Last week was our summer shearing, the age old process of removing the thick coat of wool that grows all over a sheep’s body. Merino sheep’s wool performs best at temperature extremes, this means we shear our sheep every 6 months in summer and winter to maintain and standardise our wool quality and length and produce the finest wool. With fast growing wool and hearty constitutions, a regular ‘harvest’ is good for both our sheep and our fine wool production.
We bought our sheep into the barn to shear, not only does it protect us and the sheep from the heat of the day it allows us to perform routine health checks on our ewes and lambs while the sheep are waiting to be sheared. Notoriously physical and skilled work shearing requires technique and patience. In New Zealand and Australia, the epicenters of shearing culture, professional shearers can shear flocks of more than 400 sheep in a day. With our flock we take great care of our sheep throughout the process, to reduce stress and ultimately harvest a premium fleece.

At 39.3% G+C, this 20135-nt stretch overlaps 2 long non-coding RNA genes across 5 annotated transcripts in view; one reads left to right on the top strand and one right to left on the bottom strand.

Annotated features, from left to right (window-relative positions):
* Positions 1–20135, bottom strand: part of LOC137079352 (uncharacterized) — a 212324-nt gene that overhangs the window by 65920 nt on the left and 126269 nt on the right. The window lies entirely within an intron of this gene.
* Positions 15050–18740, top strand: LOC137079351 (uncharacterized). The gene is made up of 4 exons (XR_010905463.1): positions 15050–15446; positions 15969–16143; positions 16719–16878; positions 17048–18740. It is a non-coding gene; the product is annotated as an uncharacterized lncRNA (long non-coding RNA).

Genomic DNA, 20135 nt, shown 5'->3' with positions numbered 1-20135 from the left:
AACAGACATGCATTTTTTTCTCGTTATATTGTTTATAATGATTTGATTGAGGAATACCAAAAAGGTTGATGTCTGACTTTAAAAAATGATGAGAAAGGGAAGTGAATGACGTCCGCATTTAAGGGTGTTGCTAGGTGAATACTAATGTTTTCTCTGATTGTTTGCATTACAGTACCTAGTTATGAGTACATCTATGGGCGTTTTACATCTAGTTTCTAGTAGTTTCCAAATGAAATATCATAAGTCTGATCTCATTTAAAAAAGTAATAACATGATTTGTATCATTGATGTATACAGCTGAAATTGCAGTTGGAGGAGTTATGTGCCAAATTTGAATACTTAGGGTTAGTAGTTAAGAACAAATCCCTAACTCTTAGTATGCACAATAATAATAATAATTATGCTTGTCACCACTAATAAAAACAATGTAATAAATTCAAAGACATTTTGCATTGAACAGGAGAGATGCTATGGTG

The sheep are funnelled through a run to the shearers who remove each fleece with well oiled shears and technique. Our fleeces are then hand sorted, weighed and checked before being stored to be sent to the mill. From each shearing we keep samples of the wool to check micron count. The micron is the measure used to describe the diameter of a wool fibre. The larger the micron count the hairier and wirier the wool, Merino wool has the finest gauge with the softest feel. We pay particular attention the the fleeces of our rams in order to inform our breeding programme.
Shearing is a day with all hands on deck, dusty, dirty but very rewarding to see the quality of fleeces going to make our next collection.